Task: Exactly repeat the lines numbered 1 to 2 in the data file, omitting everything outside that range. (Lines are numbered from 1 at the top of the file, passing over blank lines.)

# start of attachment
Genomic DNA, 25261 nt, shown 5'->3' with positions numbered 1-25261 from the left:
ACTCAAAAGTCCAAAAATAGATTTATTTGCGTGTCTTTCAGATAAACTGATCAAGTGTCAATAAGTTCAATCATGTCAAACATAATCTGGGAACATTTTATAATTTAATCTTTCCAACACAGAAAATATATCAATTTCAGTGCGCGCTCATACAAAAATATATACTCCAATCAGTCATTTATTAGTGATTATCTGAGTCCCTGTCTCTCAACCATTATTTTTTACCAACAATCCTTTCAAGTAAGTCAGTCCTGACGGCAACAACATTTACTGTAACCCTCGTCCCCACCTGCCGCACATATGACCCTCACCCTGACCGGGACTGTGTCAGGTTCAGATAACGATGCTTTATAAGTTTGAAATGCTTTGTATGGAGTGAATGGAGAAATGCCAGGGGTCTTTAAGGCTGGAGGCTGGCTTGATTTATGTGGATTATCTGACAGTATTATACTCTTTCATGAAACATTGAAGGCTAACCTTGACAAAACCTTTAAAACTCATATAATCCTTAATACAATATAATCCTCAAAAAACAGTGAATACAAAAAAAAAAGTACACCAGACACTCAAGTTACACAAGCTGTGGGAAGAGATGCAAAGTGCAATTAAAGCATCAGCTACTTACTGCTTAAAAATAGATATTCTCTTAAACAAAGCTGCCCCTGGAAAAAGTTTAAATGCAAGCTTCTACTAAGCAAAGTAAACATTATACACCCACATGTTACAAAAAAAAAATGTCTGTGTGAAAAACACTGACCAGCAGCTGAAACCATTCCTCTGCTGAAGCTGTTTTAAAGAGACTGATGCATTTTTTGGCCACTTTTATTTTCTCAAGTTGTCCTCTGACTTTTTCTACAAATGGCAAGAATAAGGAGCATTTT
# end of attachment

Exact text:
Genomic DNA, 25261 nt, shown 5'->3' with positions numbered 1-25261 from the left:
ACTCAAAAGTCCAAAAATAGATTTATTTGCGTGTCTTTCAGATAAACTGATCAAGTGTCAATAAGTTCAATCATGTCAAACATAATCTGGGAACATTTTATAATTTAATCTTTCCAACACAGAAAATATATCAATTTCAGTGCGCGCTCATACAAAAATATATACTCCAATCAGTCATTTATTAGTGATTATCTGAGTCCCTGTCTCTCAACCATTATTTTTTACCAACAATCCTTTCAAGTAAGTCAGTCCTGACGGCAACAACATTTACTGTAACCCTCGTCCCCACCTGCCGCACATATGACCCTCACCCTGACCGGGACTGTGTCAGGTTCAGATAACGATGCTTTATAAGTTTGAAATGCTTTGTATGGAGTGAATGGAGAAATGCCAGGGGTCTTTAAGGCTGGAGGCTGGCTTGATTTATGTGGATTATCTGACAGTATTATACTCTTTCATGAAACATTGAAGGCTAACCTTGACAAAACCTTTAAAACTCATATAATCCTTAATACAATATAATCCTCAAAAAACAGTGAATACAAAAAAAAAAGTACACCAGACACTCAAGTTACACAAGCTGTGGGAAGAGATGCAAAGTGCAATTAAAGCATCAGCTACTTACTGCTTAAAAATAGATATTCTCTTAAACAAAGCTGCCCCTGGAAAAAGTTTAAATGCAAGCTTCTACTAAGCAAAGTAAACATTATACACCCACATGTTACAAAAAAAAAATGTCTGTGTGAAAAACACTGACCAGCAGCTGAAACCATTCCTCTGCTGAAGCTGTTTTAAAGAGACTGATGCATTTTTTGGCCACTTTTATTTTCTCAAGTTGTCCTCTGACTTTTTCTACAAATGGCAAGAATAAGGAGCATTTT